At a ceremony in Auckland on Thursday, twelve countries of the Pacific Rim – the United States, Canada, Mexico, Chile, Peru, Australia, New Zealand, Japan, Malaysia, Vietnam, Singapore, and Brunei – signed the Trans-Pacific Partnership, one of the largest multinational trade deals ever negotiated. Together these twelve signatories make up 40% of the world’s economy.
The Trans-Pacific Partnership aims to cut tariffs between member states, with 18,000 tariffs affected in all and a focus on agricultural products and industrial goods. The agreement will also establish an investor-state dispute settlement mechanism (ISDS), with an opt out for tobacco-related measures. The full text of the TPP agreement covers 30 chapters, and is considered a counterpart to the Transatlantic Trade and Investor Partnership (TTIP), a proposed agreement between the United States and the European Union which remains at an earlier stage of discussion.
The debate around TPP has persisted for more than seven years, negotiations extending back to 2008 when the United States, Canada, Mexico, Peru, Australia, Japan, Malaysia, and Vietnam sought to expand the scope of the Trans-Pacific Strategic Economic Partnership Agreement, which had been signed by Chile, New Zealand, Singapore, and Brunei in 2005. After several missed deadlines, the twelve countries finally reached a deal last 5 October.
The stated goals of TPP are to ‘promote economic growth; support the creation and retention of jobs; enhance innovation, productivity and competitiveness; raise living standards; reduce poverty in our countries; and promote transparency, good governance, and enhanced labor and environmental protections’. United States Trade Representative Michael Froman has said the deal could add $100 billion a year to US growth. Yet the agreement continues to face criticism from politicians, trade unions, rights groups, internet and environmental activists, and leading academics, the extent of which has sometimes been masked by populist politics around immigration and national elections.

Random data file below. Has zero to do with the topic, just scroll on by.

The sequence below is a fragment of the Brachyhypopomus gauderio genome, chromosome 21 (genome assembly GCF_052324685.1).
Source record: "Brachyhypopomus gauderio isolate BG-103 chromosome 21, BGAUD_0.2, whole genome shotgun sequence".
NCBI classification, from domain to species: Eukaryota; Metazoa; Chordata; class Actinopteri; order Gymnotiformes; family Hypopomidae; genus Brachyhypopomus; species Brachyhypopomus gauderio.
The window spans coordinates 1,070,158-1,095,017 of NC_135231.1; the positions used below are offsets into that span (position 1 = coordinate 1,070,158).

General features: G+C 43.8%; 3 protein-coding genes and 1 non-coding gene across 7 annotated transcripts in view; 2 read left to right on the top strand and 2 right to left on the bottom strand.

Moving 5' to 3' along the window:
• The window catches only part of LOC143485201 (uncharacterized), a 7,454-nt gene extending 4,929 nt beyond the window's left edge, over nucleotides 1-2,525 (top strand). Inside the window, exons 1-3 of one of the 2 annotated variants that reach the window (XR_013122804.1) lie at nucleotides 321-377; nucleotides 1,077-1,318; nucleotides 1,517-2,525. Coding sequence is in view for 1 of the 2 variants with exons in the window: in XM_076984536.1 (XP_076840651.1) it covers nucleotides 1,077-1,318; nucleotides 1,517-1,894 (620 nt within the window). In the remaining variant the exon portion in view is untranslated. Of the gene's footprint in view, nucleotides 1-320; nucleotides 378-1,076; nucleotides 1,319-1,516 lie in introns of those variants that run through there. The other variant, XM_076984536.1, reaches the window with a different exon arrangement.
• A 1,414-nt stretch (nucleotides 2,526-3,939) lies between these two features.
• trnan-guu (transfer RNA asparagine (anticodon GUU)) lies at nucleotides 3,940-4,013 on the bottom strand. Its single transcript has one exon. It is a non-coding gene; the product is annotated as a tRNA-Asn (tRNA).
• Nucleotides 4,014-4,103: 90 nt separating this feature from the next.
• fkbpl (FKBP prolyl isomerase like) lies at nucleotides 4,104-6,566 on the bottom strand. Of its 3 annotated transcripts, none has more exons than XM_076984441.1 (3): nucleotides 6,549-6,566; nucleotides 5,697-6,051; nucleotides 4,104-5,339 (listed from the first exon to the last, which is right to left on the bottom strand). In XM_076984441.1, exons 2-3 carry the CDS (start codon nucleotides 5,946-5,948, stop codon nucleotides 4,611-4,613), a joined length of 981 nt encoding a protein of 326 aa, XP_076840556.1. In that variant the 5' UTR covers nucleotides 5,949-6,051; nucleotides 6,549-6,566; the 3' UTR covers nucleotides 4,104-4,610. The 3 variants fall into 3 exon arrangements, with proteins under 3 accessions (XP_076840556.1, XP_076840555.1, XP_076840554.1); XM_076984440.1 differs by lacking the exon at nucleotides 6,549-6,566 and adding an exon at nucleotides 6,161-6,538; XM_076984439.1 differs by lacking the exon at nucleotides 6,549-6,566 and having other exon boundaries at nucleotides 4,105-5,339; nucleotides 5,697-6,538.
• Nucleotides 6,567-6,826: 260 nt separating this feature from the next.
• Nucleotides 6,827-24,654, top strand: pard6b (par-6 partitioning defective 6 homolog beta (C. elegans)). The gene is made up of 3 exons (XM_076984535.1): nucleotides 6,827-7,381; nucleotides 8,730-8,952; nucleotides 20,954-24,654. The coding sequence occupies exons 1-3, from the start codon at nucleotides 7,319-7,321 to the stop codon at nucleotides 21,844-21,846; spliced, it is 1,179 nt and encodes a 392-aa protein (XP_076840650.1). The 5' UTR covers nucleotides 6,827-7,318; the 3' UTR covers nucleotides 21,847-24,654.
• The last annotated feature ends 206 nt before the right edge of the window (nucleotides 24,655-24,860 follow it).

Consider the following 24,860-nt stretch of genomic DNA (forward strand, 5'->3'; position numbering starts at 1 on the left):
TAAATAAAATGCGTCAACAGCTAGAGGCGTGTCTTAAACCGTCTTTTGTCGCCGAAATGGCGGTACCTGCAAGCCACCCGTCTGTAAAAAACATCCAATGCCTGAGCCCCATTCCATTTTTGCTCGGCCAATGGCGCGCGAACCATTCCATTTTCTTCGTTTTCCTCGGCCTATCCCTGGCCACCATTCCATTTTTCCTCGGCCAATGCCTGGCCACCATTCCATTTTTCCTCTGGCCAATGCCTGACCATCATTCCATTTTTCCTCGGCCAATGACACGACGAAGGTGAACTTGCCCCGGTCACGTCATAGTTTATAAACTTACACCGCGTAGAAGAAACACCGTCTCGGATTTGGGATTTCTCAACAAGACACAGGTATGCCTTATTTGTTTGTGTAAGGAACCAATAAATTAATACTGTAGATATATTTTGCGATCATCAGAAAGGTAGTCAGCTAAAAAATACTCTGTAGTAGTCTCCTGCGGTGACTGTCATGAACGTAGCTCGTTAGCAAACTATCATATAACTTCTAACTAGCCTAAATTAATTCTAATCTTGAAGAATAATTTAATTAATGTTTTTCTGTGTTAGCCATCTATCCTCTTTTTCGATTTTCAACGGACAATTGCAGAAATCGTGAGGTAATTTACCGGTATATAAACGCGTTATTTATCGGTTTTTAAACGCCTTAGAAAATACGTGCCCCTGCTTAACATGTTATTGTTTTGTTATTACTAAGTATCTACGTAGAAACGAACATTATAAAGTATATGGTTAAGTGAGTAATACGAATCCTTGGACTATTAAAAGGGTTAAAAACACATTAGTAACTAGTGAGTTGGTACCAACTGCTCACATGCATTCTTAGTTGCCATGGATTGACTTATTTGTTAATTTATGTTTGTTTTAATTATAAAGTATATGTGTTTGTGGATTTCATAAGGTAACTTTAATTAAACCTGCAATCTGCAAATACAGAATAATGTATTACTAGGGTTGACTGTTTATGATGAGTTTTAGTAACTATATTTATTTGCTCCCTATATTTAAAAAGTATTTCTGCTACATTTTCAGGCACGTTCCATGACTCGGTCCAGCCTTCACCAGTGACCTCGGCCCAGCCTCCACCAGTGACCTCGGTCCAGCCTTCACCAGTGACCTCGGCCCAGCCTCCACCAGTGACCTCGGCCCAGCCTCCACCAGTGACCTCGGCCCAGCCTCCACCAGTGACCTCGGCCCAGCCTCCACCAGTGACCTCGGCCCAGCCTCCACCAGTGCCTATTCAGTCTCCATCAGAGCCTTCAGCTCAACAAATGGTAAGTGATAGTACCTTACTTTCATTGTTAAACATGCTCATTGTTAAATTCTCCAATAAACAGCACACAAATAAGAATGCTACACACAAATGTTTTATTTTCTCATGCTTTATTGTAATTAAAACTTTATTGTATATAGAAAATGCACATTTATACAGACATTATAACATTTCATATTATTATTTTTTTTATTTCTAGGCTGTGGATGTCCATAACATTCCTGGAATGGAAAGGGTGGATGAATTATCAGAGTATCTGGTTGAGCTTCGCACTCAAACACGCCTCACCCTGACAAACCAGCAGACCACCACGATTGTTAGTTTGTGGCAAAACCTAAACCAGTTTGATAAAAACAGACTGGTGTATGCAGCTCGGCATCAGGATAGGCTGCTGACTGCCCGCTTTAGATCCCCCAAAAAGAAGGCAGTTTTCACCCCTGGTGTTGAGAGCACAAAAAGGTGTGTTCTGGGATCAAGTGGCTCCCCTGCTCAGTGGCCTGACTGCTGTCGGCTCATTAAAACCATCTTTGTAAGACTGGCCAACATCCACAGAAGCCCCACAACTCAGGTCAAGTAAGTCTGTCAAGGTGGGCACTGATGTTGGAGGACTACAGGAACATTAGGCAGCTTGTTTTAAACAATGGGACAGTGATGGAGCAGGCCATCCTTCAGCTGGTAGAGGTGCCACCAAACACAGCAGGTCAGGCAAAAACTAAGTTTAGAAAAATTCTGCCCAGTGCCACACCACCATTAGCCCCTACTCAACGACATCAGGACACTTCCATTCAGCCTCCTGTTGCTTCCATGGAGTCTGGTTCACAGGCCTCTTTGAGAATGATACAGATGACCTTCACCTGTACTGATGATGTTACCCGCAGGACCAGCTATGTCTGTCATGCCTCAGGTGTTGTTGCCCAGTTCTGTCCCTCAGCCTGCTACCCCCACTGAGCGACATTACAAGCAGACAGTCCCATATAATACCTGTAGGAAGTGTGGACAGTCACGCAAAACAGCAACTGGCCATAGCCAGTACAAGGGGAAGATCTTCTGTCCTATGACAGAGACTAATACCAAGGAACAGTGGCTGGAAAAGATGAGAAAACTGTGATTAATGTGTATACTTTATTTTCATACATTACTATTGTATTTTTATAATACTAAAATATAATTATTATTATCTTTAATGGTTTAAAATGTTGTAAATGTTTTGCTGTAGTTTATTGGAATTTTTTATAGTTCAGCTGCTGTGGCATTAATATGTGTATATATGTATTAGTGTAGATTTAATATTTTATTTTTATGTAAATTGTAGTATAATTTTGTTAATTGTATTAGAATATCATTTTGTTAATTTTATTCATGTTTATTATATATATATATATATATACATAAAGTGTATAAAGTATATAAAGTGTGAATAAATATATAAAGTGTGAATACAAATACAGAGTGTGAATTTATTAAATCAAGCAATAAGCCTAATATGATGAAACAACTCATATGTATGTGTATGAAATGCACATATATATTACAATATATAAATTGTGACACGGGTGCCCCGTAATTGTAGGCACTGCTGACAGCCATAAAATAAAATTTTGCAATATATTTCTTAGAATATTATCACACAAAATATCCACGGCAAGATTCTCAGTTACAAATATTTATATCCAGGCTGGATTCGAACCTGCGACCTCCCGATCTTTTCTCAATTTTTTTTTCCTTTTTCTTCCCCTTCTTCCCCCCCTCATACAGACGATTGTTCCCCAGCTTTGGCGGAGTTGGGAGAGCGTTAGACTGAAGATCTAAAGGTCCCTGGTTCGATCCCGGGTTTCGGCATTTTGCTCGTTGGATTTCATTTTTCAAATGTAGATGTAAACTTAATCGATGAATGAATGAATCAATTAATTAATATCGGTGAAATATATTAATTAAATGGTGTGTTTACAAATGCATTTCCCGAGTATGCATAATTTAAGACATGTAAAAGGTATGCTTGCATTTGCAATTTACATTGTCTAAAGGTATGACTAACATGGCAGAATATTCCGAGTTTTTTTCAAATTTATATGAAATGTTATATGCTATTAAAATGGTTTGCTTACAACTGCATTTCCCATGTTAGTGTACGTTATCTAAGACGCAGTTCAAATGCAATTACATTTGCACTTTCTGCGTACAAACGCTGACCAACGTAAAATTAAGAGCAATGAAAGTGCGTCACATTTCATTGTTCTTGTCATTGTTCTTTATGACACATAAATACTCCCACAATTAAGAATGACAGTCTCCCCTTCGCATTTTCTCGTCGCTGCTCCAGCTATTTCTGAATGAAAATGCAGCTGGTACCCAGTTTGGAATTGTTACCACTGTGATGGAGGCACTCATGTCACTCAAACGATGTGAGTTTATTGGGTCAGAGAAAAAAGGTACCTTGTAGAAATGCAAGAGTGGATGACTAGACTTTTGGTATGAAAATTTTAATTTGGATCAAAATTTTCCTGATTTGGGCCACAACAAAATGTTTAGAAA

At the forefront are concerns about the impact of TPP on intellectual property rights, with critics claiming the agreement will entrench the rights of copyright holders while restricting fair use. Such provisions have been especially controversial among artists in Japan, where there is a rich culture of Dōjinshi, self-published works which often take the form of derivative manga or pulp fiction. But TPP will cut equally across the arts, extending copyright protections for authors, songwriters, filmmakers, and corporations, consolidating the use of digital locks, and adopting criminal sanctions for acts of copyright infringement such as file sharing.
These concerns become especially pointed in the realm of healthcare, with the move to extend drug patents seemingly playing into the hands of large multinational pharmaceutical companies. When the full text of the TPP agreement was released on 5 November last year, Médecins San Frontières said it was ‘extremely concerned about the inclusion of dangerous provisions that would dismantle public health safeguards enshrined in international law and restrict access to price-lowering generic medicines for millions of people’.